« Political influences | Main | Flat refusal to stop being naive »

January 26, 2006

"Big" is not always better!

A little local debate reflects a much bigger and often less open agenda driven by the Whitehall belief that to be "efficient" every service must be "bigger". It is reflected in their belief that Fire and Rescue Services, Police Services and Hospitals - and even Doctors Surgeries - are only "efficient" if they are employing thousands, protecting millions and "serving" the political agenda which happens to be flavour of the moment. Sadly, their passion for "big" is more about centralisation of control than it is for the actual delivery of whatever service, and it usually costs twice to three times as much as the smaller units it absorbs.

The debate around my County at present is over the provision of Primary School places and schools. According to County Hall and Whitehall we have 1500 places too many and these must be cut from the provision. This means that some of the smaller schoools will have to be closed and the pupils (this is after all a rural County) bussed considerable distances from their homes to larger less personal and more intimidating schools elsewhere. Listening to the usual bunch of self important and self righteous politicos and their public servant paper shufflers, you would think that this will be good for the kids, but when pushed, they slide away from the question of who has studied the impact on small children of long journeys too and from schools and the need to cope with the stress of being a long way from their parents if hurt, sick or otherwise in need of care?

One woman on the radio today argued that this was not a problem - until it was pointed out rather forcefully by a parent that the bulk of the parents at the school they were planning to close did not have cars and would be unable to fetch their kids from the proposed enlarged school some twelve miles away! Then she self righteously declared that this was not a problem the County Education Authority needed to consider, it was one for the Transport Committee and the parents to work out.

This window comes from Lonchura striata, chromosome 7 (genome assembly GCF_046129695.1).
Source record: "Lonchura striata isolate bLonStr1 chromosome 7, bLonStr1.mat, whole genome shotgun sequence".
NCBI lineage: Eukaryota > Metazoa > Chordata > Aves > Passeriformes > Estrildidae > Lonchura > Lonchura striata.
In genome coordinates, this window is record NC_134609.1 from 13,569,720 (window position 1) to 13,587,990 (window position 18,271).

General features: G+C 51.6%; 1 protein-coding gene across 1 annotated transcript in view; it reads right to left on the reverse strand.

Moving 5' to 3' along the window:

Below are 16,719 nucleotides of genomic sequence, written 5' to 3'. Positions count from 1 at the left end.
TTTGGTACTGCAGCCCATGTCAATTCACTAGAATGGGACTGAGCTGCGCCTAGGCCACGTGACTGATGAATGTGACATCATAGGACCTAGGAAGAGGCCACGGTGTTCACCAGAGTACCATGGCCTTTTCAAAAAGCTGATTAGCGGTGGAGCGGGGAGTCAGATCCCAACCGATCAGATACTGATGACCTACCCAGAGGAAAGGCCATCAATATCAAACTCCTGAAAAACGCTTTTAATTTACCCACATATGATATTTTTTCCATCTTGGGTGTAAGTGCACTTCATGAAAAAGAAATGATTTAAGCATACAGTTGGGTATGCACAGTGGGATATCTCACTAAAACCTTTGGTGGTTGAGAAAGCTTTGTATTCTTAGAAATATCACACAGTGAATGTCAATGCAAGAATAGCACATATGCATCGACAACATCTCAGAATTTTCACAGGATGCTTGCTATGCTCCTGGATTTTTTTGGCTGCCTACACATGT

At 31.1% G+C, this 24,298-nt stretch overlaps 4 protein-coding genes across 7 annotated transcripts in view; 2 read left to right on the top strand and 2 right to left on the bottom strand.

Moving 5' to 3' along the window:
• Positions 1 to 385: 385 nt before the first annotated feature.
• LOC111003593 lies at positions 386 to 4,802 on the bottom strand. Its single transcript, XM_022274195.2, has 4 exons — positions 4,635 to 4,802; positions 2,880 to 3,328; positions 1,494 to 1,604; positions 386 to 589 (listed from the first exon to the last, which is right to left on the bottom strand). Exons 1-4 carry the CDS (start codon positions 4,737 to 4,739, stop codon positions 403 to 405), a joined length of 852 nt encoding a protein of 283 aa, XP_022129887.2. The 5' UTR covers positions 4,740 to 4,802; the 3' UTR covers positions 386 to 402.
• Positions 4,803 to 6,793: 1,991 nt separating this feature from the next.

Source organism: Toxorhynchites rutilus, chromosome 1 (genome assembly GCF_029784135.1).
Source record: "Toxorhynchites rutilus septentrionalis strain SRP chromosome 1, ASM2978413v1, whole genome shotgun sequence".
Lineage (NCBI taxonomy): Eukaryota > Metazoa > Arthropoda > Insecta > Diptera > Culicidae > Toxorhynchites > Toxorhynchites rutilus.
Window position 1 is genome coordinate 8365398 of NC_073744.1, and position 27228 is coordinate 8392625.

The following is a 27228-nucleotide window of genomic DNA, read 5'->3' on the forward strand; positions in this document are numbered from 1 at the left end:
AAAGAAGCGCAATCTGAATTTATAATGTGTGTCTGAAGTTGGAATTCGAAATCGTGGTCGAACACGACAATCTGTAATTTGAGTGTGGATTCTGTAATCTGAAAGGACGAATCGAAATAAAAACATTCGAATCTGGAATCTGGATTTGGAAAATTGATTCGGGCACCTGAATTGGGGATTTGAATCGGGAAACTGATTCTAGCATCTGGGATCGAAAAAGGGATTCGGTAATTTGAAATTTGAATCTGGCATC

The fact is that these "super schools" are very much part of the problem when it comes to indiscipline, truancy and failing education standards. When you look at the best performing schools you soon realise that there is a correlation between pupil numbers, teacher to pupil ratio and the total number of students in the school! Looking back at my past I realise that I was lucky to have gone to a school where the total number of pupils was a little over 600 - in buildings designed for 250 admittedly - and the Masters knew all the students. They may not have known our individual names (the class Masters certainly did!) but they certainly knew all our faces and it was not unusual to be pulled up in the street even out of uniform (yes, we wore those too!) by a passing Master if you were behaving badly or inappropriately. That was the secret, they knew who we were, they knew our parents, they knew where we lived and they cared. That link vanishes swiftly as soon as a school exceeds around 700 pupils and once it exceeds 1,000 the teachers haven't a hope of knowing all the children. That has certainly been my experience and observation of the schools my own children have had to attend courtesy the ideological mess the politicians and civil servants have made of the education system. It would be really interesting to see the results of a major study on this topic, I rather suspect it would require a major change of thinking to address the probably outcomes!